He’s been dubbed the scariest winger in world rugby and he’s certainly a fearsome sight when he’s coming down your channel, either with or without the ball. Koroibete brings the abrasive edge you would expect from a former rugby league player, as demonstrated by some of his bone-shaking tackles, while he also possesses real pace and a lethal step. Good luck to Louis Rees-Zammit!
What are the coaches saying?
Warren Gatland (Wales)
“Australia are going to be desperate and there’s definitely desperation for us as well because a loss or no points and the group could potentially come down to points difference. That’s the last position we want to be in.
“When you’ve worked so hard and made as many sacrifices as the coaches and players have made in the past four months, that creates its own desperation.
“With the way we’ve trained this week, the boys have been really switched on and clear in what they want to do and how they want to play. I expect us to win. We’re going in with a lot of confidence.
“If you look at the recent record of games between Wales and Australia, there’s never much in it.
“They won’t lie down and roll over for us. Whichever way it goes, it’ll be close. It’ll go down the wire and there won’t be a lot in it. It’ll be one hell of a game. I’m delighted Wayne Barnes is reffing it. Having an experienced referee in control of the game is a real positive for us.
“We’ve come to realise what to expect from an Eddie Jones team. They tend to attack the short-side, there’ll be a lot of kicking and they’ll be fairly direct. I expect they’ll have Kerevi and Koroibete coming through those 10-12 channels.
“The aerial game will be key for both teams. There’s a lot of kicking in the game at the moment and that’s a reflection on the dominance of the defensive side. We’re confident with the work we’ve put in at lineout and mauls, we need to express ourselves and take them on in those two areas.
“There was an opportunity for players against Portugal. But we felt the team that went out against Fiji, for 65 minutes, did exactly what we asked for. I don’t think we got enough credit for the way we played against Fiji. We went 32-14 up.
“I was really pleased with the way we went about that game. It was about building on that and that starting XV gets an opportunity to go again.
“What I’m happy about at the moment is putting some pride back in that Welsh jersey. It doesn’t take long to lose it. I don’t think we had the respect of the rugby world in terms of performance and results.
“That’s been an objective of ours over the last few months. Players have made a lot of sacrifices. Players haven’t seen families and we’ve got births going on.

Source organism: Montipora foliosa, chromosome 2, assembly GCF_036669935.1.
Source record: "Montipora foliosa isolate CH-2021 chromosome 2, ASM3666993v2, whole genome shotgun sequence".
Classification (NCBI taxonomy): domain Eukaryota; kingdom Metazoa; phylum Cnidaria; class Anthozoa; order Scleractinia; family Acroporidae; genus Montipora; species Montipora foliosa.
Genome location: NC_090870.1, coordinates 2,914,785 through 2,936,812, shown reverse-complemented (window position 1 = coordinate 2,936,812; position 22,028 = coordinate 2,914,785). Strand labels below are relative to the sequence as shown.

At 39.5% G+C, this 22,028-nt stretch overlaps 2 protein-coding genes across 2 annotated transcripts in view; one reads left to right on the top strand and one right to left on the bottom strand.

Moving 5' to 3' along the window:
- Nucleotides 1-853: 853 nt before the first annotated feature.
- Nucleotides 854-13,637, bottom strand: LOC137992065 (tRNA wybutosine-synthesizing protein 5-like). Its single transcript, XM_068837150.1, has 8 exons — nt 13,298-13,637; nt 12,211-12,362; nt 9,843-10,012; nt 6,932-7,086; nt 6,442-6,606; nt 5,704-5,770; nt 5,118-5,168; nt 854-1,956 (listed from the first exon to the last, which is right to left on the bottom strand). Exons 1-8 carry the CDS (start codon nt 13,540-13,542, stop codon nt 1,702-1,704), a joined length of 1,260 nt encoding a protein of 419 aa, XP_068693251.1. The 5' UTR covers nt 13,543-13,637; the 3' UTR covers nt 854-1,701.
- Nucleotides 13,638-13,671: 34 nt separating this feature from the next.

“We’re desperate to do well for this team, but also Wales as a country and to show we’re making forward as a team going forward.”
Eddie Jones (Australia)
“I’ve let Australian rugby down. I haven’t done the job I was brought in to do. I was brought in to turn it around, so I feel that responsibility.
“I can get down on my knees and do the Japanese thing if you want me to. I can’t apologise anymore, I’m sorry we haven’t had better results, but all I know is what we’re doing is right for Australian rugby.
“When you coach, you make a choice to put yourself in these positions. If I didn’t want to put myself in these positions, I could be teaching. I could have a nice life and get up every morning. The wife puts the packed lunch in the bag, I put a shirt and tie on, know I’m going to teach six periods, come home, wash the dog, clean the car, watch Channel 7 or ABC news and then get the packed lunch ready for the next day. I could have done that, but I made a choice to coach.
“I just love rugby, I love trying to get a young group of players together to get them to be the best version of themselves. That’s the allure. Then you get to see the game played well. It’s a buzz.
“We’ve got 10 times more people here than we normally do for an Australian press conference because people smell blood. That makes it even more exciting.
“The way the team’s prepared and come together, I’ve got no doubt we’ll win on Sunday. If we beat Wales, we’re alive and that’s all we’ve got to be.
“We were always going to get this game at some stage, it’s just come a little bit earlier than we thought it would. We’ve got an opportunity to show whether we can fight and grind out to get the result we need. I’m confident we can.”
Australia win: 10/11
Odds via William Hill
Remaining Pool C fixtures
Saturday, September 23: Georgia v Portugal (Toulouse, 1pm)
Sunday, September 24: Wales v Australia (Lyon, 8pm)
Saturday, September 30: Fiji v Georgia (Bordeaux, 4.45pm)
Sunday, October 1: Australia v Portugal (Saint-Etienne, 4.45pm)
Saturday, October 7: Wales v Georgia (Nantes, 2pm)
Sunday, October 8: Fiji v Portugal (Toulouse, 8pm)